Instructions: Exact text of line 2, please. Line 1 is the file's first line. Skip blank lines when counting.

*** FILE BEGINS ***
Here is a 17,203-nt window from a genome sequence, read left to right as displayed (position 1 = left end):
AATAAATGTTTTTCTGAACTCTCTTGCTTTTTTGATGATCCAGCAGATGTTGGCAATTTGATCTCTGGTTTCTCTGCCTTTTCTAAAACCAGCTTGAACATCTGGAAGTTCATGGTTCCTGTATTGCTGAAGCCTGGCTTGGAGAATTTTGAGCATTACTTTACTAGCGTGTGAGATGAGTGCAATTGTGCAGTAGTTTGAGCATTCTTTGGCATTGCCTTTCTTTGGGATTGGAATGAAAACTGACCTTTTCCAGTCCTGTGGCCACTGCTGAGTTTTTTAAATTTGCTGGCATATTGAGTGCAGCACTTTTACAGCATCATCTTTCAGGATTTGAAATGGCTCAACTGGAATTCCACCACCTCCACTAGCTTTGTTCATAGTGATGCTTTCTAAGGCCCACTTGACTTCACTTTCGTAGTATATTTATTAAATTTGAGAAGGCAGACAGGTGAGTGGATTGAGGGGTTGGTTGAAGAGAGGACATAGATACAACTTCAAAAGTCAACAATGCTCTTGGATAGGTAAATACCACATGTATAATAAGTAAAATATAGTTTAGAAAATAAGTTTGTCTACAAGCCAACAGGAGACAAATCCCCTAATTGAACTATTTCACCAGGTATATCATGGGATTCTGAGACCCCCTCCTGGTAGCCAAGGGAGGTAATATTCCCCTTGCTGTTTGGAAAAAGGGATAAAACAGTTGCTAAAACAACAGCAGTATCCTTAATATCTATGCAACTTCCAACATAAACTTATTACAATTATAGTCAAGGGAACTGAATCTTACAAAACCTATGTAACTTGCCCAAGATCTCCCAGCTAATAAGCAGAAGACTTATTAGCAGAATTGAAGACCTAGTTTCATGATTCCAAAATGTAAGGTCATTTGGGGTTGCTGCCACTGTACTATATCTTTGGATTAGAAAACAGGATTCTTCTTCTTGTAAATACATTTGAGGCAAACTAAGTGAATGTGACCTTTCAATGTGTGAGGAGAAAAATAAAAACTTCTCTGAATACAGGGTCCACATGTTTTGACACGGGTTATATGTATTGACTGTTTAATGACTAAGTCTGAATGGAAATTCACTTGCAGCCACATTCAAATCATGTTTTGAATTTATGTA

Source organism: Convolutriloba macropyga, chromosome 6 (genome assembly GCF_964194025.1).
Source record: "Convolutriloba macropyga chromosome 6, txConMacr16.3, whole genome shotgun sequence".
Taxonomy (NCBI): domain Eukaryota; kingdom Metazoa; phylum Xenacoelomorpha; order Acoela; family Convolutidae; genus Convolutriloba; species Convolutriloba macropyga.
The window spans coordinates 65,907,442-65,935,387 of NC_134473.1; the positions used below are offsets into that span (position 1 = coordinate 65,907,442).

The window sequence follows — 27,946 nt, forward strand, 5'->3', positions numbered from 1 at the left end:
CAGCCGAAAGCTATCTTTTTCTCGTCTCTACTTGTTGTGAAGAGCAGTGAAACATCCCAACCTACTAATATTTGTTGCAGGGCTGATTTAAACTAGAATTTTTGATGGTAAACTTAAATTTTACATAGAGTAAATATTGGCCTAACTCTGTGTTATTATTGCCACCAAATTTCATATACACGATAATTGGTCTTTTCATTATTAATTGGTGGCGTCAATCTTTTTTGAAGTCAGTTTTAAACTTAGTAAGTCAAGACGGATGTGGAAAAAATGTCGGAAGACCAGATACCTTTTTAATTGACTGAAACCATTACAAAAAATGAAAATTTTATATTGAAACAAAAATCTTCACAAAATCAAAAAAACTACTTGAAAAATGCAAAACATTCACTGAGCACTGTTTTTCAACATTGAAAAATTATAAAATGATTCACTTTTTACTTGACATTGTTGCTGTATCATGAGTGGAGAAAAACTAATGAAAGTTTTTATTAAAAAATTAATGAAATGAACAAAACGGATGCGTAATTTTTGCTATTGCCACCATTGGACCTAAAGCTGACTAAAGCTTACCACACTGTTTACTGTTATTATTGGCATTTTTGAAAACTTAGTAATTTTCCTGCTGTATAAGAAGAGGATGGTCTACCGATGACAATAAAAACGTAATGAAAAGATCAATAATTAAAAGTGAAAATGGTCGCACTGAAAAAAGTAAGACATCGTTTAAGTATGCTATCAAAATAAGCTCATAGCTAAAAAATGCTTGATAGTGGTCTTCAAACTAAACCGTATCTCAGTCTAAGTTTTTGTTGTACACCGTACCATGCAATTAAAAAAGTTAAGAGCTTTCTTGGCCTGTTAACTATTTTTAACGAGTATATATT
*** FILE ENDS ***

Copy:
AATAAATGTTTTTCTGAACTCTCTTGCTTTTTTGATGATCCAGCAGATGTTGGCAATTTGATCTCTGGTTTCTCTGCCTTTTCTAAAACCAGCTTGAACATCTGGAAGTTCATGGTTCCTGTATTGCTGAAGCCTGGCTTGGAGAATTTTGAGCATTACTTTACTAGCGTGTGAGATGAGTGCAATTGTGCAGTAGTTTGAGCATTCTTTGGCATTGCCTTTCTTTGGGATTGGAATGAAAACTGACCTTTTCCAGTCCTGTGGCCACTGCTGAGTTTTTTAAATTTGCTGGCATATTGAGTGCAGCACTTTTACAGCATCATCTTTCAGGATTTGAAATGGCTCAACTGGAATTCCACCACCTCCACTAGCTTTGTTCATAGTGATGCTTTCTAAGGCCCACTTGACTTCACTTTCGTAGTATATTTATTAAATTTGAGAAGGCAGACAGGTGAGTGGATTGAGGGGTTGGTTGAAGAGAGGACATAGATACAACTTCAAAAGTCAACAATGCTCTTGGATAGGTAAATACCACATGTATAATAAGTAAAATATAGTTTAGAAAATAAGTTTGTCTACAAGCCAACAGGAGACAAATCCCCTAATTGAACTATTTCACCAGGTATATCATGGGATTCTGAGACCCCCTCCTGGTAGCCAAGGGAGGTAATATTCCCCTTGCTGTTTGGAAAAAGGGATAAAACAGTTGCTAAAACAACAGCAGTATCCTTAATATCTATGCAACTTCCAACATAAACTTATTACAATTATAGTCAAGGGAACTGAATCTTACAAAACCTATGTAACTTGCCCAAGATCTCCCAGCTAATAAGCAGAAGACTTATTAGCAGAATTGAAGACCTAGTTTCATGATTCCAAAATGTAAGGTCATTTGGGGTTGCTGCCACTGTACTATATCTTTGGATTAGAAAACAGGATTCTTCTTCTTGTAAATACATTTGAGGCAAACTAAGTGAATGTGACCTTTCAATGTGTGAGGAGAAAAATAAAAACTTCTCTGAATACAGGGTCCACATGTTTTGACACGGGTTATATGTATTGACTGTTTAATGACTAAGTCTGAATGGAAATTCACTTGCAGCCACATTCAAATCATGTTTTGAATTTATGTA